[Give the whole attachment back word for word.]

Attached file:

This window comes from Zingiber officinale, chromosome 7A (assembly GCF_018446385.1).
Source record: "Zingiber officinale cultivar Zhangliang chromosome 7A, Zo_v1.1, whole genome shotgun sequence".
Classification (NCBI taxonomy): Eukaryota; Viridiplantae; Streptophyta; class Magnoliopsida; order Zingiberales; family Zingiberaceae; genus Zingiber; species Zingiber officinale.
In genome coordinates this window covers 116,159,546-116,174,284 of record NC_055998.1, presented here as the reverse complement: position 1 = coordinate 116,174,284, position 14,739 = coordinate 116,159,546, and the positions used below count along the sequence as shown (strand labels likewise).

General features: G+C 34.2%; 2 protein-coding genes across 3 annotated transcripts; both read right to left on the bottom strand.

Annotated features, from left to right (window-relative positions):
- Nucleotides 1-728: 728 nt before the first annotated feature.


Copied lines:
This window comes from Zingiber officinale, chromosome 7A (assembly GCF_018446385.1).
Source record: "Zingiber officinale cultivar Zhangliang chromosome 7A, Zo_v1.1, whole genome shotgun sequence".
Classification (NCBI taxonomy): Eukaryota; Viridiplantae; Streptophyta; class Magnoliopsida; order Zingiberales; family Zingiberaceae; genus Zingiber; species Zingiber officinale.
In genome coordinates this window covers 116,159,546-116,174,284 of record NC_055998.1, presented here as the reverse complement: position 1 = coordinate 116,174,284, position 14,739 = coordinate 116,159,546, and the positions used below count along the sequence as shown (strand labels likewise).

General features: G+C 34.2%; 2 protein-coding genes across 3 annotated transcripts; both read right to left on the bottom strand.

Annotated features, from left to right (window-relative positions):
- Nucleotides 1-728: 728 nt before the first annotated feature.